Lenders send through a loan contract if they approve your application. Once you approve your application, your funds are deposited into your account. Furthermore, a direct debit is set up from your account so your repayments are automatically deducted.

If you cannot afford an upcoming repayment, get in contact with your lender. By giving them enough notice, they may be able to reschedule your repayment.

If, however, something happens like losing your job, get in contact with your lender. In short, you may be eligible for financial hardship if your circumstances change.

Here’s how to apply for hardship.

  1. Get in contact with your lender’s hardship department.
  2. Supply evidence of hardship. This could include:
    • medical certificate
    • separation certificate from employer
    • bank statements showing reduced income
    • etc.
  3. Lender assesses your claim and provides an outcome.

Ready to apply? Scroll up!

Want more Monzi? Head to our article on how to compare car insurance. Alternatively, check out our guide to selecting business insurance.

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You won't use a penny to apply for our lender-finding service, but here's some costs you could expect from a lender

Loan amount

$300 - $2,000


12 months (minimum)

12 months (maximum)


20% upfront establishment fee

+ 4% monthly fee


Loan Amount of $1,000 over 6 months repayable weekly (25 weekly repayments). $1,000 (Principal Amount) + $200 (20% Establishment Fee) + $240 (fees based on 4% per month over 25 weeks) = $1,440 total repayable in 25 weekly installments of $57.60.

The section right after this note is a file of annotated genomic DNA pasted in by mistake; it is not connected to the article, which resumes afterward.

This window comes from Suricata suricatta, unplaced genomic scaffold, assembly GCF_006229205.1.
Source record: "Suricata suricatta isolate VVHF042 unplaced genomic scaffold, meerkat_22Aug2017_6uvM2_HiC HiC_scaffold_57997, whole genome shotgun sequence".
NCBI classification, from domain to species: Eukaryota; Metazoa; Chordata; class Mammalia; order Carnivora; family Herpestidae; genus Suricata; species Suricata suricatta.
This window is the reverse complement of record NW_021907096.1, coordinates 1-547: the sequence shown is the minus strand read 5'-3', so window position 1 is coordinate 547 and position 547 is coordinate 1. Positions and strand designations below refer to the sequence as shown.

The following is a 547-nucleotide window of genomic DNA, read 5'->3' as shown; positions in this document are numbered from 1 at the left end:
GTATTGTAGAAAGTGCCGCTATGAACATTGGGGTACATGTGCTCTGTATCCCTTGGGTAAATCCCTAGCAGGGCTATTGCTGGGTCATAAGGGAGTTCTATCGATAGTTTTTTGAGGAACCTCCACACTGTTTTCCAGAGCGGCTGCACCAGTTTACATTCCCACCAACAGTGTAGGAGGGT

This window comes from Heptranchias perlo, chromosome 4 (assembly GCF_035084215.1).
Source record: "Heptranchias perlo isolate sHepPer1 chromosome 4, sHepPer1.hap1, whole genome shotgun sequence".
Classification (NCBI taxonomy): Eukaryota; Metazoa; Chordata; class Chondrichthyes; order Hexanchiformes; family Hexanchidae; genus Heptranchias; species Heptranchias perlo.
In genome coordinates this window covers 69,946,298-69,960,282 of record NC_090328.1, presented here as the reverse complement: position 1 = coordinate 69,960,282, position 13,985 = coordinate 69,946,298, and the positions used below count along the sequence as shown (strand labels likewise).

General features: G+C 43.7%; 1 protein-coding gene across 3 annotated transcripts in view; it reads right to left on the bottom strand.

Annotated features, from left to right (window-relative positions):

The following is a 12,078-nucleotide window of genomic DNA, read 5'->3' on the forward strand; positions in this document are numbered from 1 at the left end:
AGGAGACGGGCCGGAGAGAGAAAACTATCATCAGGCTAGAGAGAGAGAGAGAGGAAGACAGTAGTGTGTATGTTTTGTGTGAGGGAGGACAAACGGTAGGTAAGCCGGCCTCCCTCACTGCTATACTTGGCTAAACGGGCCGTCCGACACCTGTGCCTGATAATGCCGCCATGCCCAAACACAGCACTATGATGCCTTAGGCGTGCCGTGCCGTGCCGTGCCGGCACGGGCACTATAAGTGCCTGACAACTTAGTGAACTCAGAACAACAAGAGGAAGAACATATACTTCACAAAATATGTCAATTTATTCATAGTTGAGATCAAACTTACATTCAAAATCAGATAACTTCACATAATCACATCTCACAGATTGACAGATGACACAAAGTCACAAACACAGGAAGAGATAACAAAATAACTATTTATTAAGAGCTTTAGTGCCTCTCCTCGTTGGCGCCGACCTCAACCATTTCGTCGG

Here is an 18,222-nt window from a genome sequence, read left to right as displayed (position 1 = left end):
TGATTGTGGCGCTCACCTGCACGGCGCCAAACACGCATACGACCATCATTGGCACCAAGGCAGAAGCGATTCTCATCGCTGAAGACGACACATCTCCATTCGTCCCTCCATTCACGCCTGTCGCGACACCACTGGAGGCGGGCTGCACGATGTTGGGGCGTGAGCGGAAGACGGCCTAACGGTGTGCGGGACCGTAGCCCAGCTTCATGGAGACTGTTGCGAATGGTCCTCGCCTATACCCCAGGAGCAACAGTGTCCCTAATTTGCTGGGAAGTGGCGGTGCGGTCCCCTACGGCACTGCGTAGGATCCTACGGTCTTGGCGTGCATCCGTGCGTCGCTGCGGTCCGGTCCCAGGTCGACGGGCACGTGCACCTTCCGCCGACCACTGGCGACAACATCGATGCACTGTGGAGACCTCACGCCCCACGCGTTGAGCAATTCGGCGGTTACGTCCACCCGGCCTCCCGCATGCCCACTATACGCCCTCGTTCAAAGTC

Under the current legislation, most small personal loan providers don’t charge an annual interest rate (you’ll know this as an APR) %. The maximum you will be charged is a flat 20% Establishment Fee and a flat 4% Monthly Fee. The maximum comparison rate on loans between $300 and $2000 is 199.43%. The minimum and maximum loan term is 12 months. WARNING: This comparison rate is true only for the examples given and may not include all fees and charges. Different terms, fees or other loan amounts might result in a different comparison rate.

Loan amount

$2,001 - $4,600


13 months (minimum)

24 months (maximum)


48% Annual Percentage Rate (APR)

67.41% Comparison Rate p.a.


Loan Amount of $3,000 over 18 months repayable weekly (78 weekly repayments). $3,000 (Principal Amount) + $400 (Establishment Fee) + $1,379.06 (reducing interest) = $4,779.06 total repayable over 18 months with weekly installments of $61.27.

The Annual Percentage Rate (APR) for Secured Medium Loans is 48%. The Typical Comparison Rate is 67.41% p.a. The minimum loan term is 13 months and the maximum loan term is 24 months. WARNING: This comparison rate is true only for the examples given and may not include all fees and charges. Different terms, fees or other loan amounts might result in a different comparison rate with the lender that finances your loan. Click here to see a worked example.

Loan amount

$5,000 - $10,000


13 months (minimum)

24 months (maximum)


21.24% Annual Percentage Rate (APR)

48% Comparison Rate p.a.


Loan Amount of $10,000 over 24 months repayable weekly (104 weekly repayments). $10,000 (Principal Amount) + $5,577.12 (Interest) = $15,577.12 total repayable over 24 months with weekly installments of $149.78.

The Annual Percentage Rate (APR) for Secured Large Amount Loans is 48%. Maximum Comparison Rate is 48% p.a. The minimum loan term is 13 months and the maximum loan term is 24 months. WARNING: This comparison rate is true only for the examples given and may not include all fees and charges. Different terms, fees or other loan amounts might result in a different comparison rate with the lender that finances your loan. Click here to see a worked example.